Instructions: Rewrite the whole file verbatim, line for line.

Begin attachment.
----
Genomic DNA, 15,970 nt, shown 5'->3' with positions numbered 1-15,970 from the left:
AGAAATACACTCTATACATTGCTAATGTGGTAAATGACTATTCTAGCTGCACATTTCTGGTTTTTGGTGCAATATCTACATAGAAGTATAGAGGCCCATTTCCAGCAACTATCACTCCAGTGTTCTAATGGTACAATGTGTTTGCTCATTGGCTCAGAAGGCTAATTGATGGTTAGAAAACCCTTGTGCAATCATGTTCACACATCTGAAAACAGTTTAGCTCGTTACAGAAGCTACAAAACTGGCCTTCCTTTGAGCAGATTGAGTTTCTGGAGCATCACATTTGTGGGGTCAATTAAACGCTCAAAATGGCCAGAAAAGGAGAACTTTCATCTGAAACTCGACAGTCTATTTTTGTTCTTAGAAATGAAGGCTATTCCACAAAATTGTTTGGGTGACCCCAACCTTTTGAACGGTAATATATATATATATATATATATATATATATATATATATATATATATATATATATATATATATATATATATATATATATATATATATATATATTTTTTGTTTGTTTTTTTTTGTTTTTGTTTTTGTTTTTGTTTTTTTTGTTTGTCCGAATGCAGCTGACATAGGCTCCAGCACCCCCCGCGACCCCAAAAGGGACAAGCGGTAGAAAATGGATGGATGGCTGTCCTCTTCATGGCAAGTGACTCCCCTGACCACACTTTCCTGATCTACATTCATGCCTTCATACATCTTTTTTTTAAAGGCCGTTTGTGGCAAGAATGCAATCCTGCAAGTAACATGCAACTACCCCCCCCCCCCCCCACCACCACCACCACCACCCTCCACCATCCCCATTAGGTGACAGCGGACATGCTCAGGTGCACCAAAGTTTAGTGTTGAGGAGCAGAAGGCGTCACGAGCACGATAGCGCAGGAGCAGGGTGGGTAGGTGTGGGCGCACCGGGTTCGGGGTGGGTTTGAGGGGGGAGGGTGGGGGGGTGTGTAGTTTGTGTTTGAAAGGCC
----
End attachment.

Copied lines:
Genomic DNA, 15,970 nt, shown 5'->3' with positions numbered 1-15,970 from the left:
AGAAATACACTCTATACATTGCTAATGTGGTAAATGACTATTCTAGCTGCACATTTCTGGTTTTTGGTGCAATATCTACATAGAAGTATAGAGGCCCATTTCCAGCAACTATCACTCCAGTGTTCTAATGGTACAATGTGTTTGCTCATTGGCTCAGAAGGCTAATTGATGGTTAGAAAACCCTTGTGCAATCATGTTCACACATCTGAAAACAGTTTAGCTCGTTACAGAAGCTACAAAACTGGCCTTCCTTTGAGCAGATTGAGTTTCTGGAGCATCACATTTGTGGGGTCAATTAAACGCTCAAAATGGCCAGAAAAGGAGAACTTTCATCTGAAACTCGACAGTCTATTTTTGTTCTTAGAAATGAAGGCTATTCCACAAAATTGTTTGGGTGACCCCAACCTTTTGAACGGTAATATATATATATATATATATATATATATATATATATATATATATATATATATATATATATATATATATATATATATATATATATATATATATTTTTTGTTTGTTTTTTTTTGTTTTTGTTTTTGTTTTTGTTTTTTTTGTTTGTCCGAATGCAGCTGACATAGGCTCCAGCACCCCCCGCGACCCCAAAAGGGACAAGCGGTAGAAAATGGATGGATGGCTGTCCTCTTCATGGCAAGTGACTCCCCTGACCACACTTTCCTGATCTACATTCATGCCTTCATACATCTTTTTTTTAAAGGCCGTTTGTGGCAAGAATGCAATCCTGCAAGTAACATGCAACTACCCCCCCCCCCCCCCACCACCACCACCACCACCCTCCACCATCCCCATTAGGTGACAGCGGACATGCTCAGGTGCACCAAAGTTTAGTGTTGAGGAGCAGAAGGCGTCACGAGCACGATAGCGCAGGAGCAGGGTGGGTAGGTGTGGGCGCACCGGGTTCGGGGTGGGTTTGAGGGGGGAGGGTGGGGGGGTGTGTAGTTTGTGTTTGAAAGGCC